I still think that a backup that’s not in your direct control is not really a backup. But Apple could certainly do more here. Calendars and contacts are synced, but multiple versions are stored in the cloud, and you can roll them back. This should be extended to other types of data.

Juli Clover:

Apple today seeded the release candidate version of macOS Ventura 13.3 to developers for testing purposes, with the new software update coming a week after the release of the fourth macOS 13.3 beta.

I hope the bug is fixed, but I’ve seen no reason to believe that it is.


Update (2023-03-23): Ezekiel Elin:

I’ve never seen any issues but 22E252 does run a Photos library upgrade

Damien Petrilli:

The Apple world is now used to beta being alpha quality without any questioning.

No Beta should incur data loss, they are almost production ready. And if data loss happens, it should be escalated quickly because of the oversight of a critical bug.

Update (2023-03-28): Josh Hill:

Regular every day phone-in support basically said there was nothing they could do — especially because we had used a beta. They wouldn’t even submit a ticket to the engineering team and told me to submit a comment using the Feedback tool instead (which often feels like the lowest priority format simply for remitting bugs).


I wrote in to upper management and explained the situation, and made a desperate plea to anyone in the tech community who could help provide suggestions.


After a few days, Apple’s backend engineers were finally able to recover what now seems to be all of the lost data, despite what the phone-in agent stated.


As it turns out, the “feature” is unlikely related to the beta at all after talking with Apple. The support agent I spoke with even told me he had the same problem.

The problem was triggered by creating a new local library and setting it as the system photo library.


If you designate a new library as the System Photo Library and then turn on iCloud Photos, the photos and videos in the new library will merge with those already in your iCloud Photos. Additionally, all photos and videos from iCloud will redownload to the device.

However, instead it deleted all the photos from all devices, bypassing “Recently Deleted.” It sounds like this is not fixed in macOS 13.3.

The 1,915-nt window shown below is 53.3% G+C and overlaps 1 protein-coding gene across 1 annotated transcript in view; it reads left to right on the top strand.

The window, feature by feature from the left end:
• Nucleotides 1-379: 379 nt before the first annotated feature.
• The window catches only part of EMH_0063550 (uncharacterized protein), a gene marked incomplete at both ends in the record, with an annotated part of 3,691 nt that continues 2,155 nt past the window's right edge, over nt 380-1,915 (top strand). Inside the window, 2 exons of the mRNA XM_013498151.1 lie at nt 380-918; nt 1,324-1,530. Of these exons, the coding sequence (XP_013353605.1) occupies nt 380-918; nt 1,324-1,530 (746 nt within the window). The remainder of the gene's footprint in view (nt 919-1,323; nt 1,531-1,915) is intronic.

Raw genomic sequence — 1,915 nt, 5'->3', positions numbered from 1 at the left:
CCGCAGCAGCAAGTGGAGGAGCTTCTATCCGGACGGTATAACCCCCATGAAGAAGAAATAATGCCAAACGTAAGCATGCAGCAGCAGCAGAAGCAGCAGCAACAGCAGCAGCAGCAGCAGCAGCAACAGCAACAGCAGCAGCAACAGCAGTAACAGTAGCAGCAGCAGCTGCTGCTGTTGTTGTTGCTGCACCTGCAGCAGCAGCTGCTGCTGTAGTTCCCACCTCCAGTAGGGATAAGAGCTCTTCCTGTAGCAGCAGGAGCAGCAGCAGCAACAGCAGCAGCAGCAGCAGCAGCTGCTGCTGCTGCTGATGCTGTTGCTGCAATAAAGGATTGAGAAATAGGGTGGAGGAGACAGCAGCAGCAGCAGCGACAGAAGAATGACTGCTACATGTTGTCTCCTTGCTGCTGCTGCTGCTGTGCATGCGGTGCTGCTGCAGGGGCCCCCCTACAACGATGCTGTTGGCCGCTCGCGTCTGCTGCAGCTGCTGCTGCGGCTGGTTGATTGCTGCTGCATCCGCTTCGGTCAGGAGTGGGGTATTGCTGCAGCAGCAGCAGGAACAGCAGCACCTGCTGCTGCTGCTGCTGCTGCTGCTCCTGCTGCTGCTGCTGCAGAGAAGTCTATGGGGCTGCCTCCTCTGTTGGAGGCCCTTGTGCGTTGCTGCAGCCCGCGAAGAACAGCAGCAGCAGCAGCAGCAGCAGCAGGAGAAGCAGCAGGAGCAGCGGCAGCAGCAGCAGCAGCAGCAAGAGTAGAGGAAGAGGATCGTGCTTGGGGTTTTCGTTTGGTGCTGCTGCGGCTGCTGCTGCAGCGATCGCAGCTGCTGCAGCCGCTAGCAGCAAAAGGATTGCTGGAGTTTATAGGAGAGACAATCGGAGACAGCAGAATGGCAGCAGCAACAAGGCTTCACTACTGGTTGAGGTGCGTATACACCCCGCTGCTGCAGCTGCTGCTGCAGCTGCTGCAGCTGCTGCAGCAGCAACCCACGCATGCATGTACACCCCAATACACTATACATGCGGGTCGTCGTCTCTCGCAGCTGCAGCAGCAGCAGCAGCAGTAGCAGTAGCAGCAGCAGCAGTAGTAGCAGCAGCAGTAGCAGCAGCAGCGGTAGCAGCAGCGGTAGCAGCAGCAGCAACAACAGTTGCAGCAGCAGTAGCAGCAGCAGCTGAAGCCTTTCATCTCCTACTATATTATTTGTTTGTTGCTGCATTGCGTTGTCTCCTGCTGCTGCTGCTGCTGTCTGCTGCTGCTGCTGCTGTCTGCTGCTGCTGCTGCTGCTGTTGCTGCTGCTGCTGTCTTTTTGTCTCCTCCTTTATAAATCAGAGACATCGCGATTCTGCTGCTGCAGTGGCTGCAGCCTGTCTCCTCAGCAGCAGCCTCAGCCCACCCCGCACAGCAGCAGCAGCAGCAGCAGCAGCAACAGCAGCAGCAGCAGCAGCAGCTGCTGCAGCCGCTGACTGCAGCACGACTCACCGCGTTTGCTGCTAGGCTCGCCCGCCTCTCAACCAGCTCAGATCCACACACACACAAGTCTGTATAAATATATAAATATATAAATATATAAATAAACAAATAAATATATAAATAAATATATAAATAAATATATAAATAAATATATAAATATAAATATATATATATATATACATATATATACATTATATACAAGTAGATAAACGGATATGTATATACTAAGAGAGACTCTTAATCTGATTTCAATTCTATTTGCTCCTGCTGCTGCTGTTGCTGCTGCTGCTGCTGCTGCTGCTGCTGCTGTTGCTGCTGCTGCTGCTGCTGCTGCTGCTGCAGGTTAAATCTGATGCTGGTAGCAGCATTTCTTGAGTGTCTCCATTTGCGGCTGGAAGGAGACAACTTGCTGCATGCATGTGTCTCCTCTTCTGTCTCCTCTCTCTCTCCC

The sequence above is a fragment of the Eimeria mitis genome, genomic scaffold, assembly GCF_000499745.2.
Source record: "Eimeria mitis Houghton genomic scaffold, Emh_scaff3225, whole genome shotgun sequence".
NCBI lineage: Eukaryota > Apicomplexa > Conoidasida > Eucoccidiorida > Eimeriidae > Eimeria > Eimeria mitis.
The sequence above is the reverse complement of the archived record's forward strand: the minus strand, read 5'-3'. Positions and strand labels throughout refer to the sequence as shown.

Update (2023-04-03): Nick Heer:

I also do not love that Hill removed the original article and excluded it from the Wayback Machine because I think these things are important to document, even if they are later corrected[…]

Spelunking Apple’s Open Source

Daniel Jalkut (Masotdon):

There’s no need to worry: the whole list, indexed by the pertinent platform and OS release to which they belong, is still available on a separate Releases page. Even better, each of these releases now has a corresponding GitHub repository, hosted in a dedicated organization reserved exclusively for open source distributions.


If you want to find the source code to an arcane tool like “banner”, just type it into a GitHub search of the organization. If there are too many false hits, as is the case for a common word like banner, try searching on something unique like a term from the command’s man page. The banner tool is credited as being authored by Mark Horton, and a search for “org:apple-oss-distributions Mark Horton” brings up more hits than I would have guessed (he also contributed to vim and vi, coincidentally), but a reference to the banner man page is the second search result.


Camo Studio 2

Jason Snell:

I’ve been using Camo Studio 2 for a few weeks and I’ve been relieved, frankly, to finally have proper control over my Continuity Camera and Studio Display cameras. The lighting in my office is weird, so I often need to adjust the color balance, and I’m never happy with the default zoom and options that Apple offers. With Camo Studio, I can drop an iPhone into a MagSafe mount and use it immediately without attaching a cable or launching an app on the iPhone.

Camo Studio has also picked up a bunch of new tricks. In addition to its classic zoom and image-adjustment settings, it’s got its own versions of Center Stage, Portrait Mode, and Studio Light. Reincubate claims its features are better and less processor intensive than Apple’s versions. (I did notice a few cases where Camo’s software seemed to better detect the difference between me and my background.) There’s also a really nice auto-pan mode that’s similar to Center Stage, but allows you to lock the zoom.


Update (2023-03-28): Duncan Babbage:

Camo Studio 2.0 from Reincubate makes the Apple Studio Display’s webcam look great.

You can set a fixed zoom position, SO much better than Centre Stage, and sharpen the image. It shows how ridiculous it is Apple doesn’t offer a pick-the-section-to-crop-and-display option for the Studio Display webcam.

No longer do I have to experience bouncing up and down in my chair slightly and having Centre Stage put my eyes in the centre of the frame, when it should be framing me head-and-shoulders.